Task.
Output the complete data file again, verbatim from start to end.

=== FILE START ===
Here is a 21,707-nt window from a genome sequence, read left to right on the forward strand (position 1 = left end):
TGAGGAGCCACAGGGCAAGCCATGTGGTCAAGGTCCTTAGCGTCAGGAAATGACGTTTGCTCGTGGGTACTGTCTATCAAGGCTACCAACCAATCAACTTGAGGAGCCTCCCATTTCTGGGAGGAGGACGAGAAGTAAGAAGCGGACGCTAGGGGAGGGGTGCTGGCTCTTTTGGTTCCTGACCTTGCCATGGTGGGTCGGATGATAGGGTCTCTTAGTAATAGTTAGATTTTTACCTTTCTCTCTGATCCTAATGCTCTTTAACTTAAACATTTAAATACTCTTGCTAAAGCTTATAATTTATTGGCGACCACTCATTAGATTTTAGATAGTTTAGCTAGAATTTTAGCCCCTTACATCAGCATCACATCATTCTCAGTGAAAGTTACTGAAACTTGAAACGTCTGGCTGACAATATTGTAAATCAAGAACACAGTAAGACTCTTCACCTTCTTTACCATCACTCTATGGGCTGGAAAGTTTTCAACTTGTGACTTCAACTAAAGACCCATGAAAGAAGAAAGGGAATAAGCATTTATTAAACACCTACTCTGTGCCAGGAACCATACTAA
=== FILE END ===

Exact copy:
Here is a 21,707-nt window from a genome sequence, read left to right on the forward strand (position 1 = left end):
TGAGGAGCCACAGGGCAAGCCATGTGGTCAAGGTCCTTAGCGTCAGGAAATGACGTTTGCTCGTGGGTACTGTCTATCAAGGCTACCAACCAATCAACTTGAGGAGCCTCCCATTTCTGGGAGGAGGACGAGAAGTAAGAAGCGGACGCTAGGGGAGGGGTGCTGGCTCTTTTGGTTCCTGACCTTGCCATGGTGGGTCGGATGATAGGGTCTCTTAGTAATAGTTAGATTTTTACCTTTCTCTCTGATCCTAATGCTCTTTAACTTAAACATTTAAATACTCTTGCTAAAGCTTATAATTTATTGGCGACCACTCATTAGATTTTAGATAGTTTAGCTAGAATTTTAGCCCCTTACATCAGCATCACATCATTCTCAGTGAAAGTTACTGAAACTTGAAACGTCTGGCTGACAATATTGTAAATCAAGAACACAGTAAGACTCTTCACCTTCTTTACCATCACTCTATGGGCTGGAAAGTTTTCAACTTGTGACTTCAACTAAAGACCCATGAAAGAAGAAAGGGAATAAGCATTTATTAAACACCTACTCTGTGCCAGGAACCATACTAA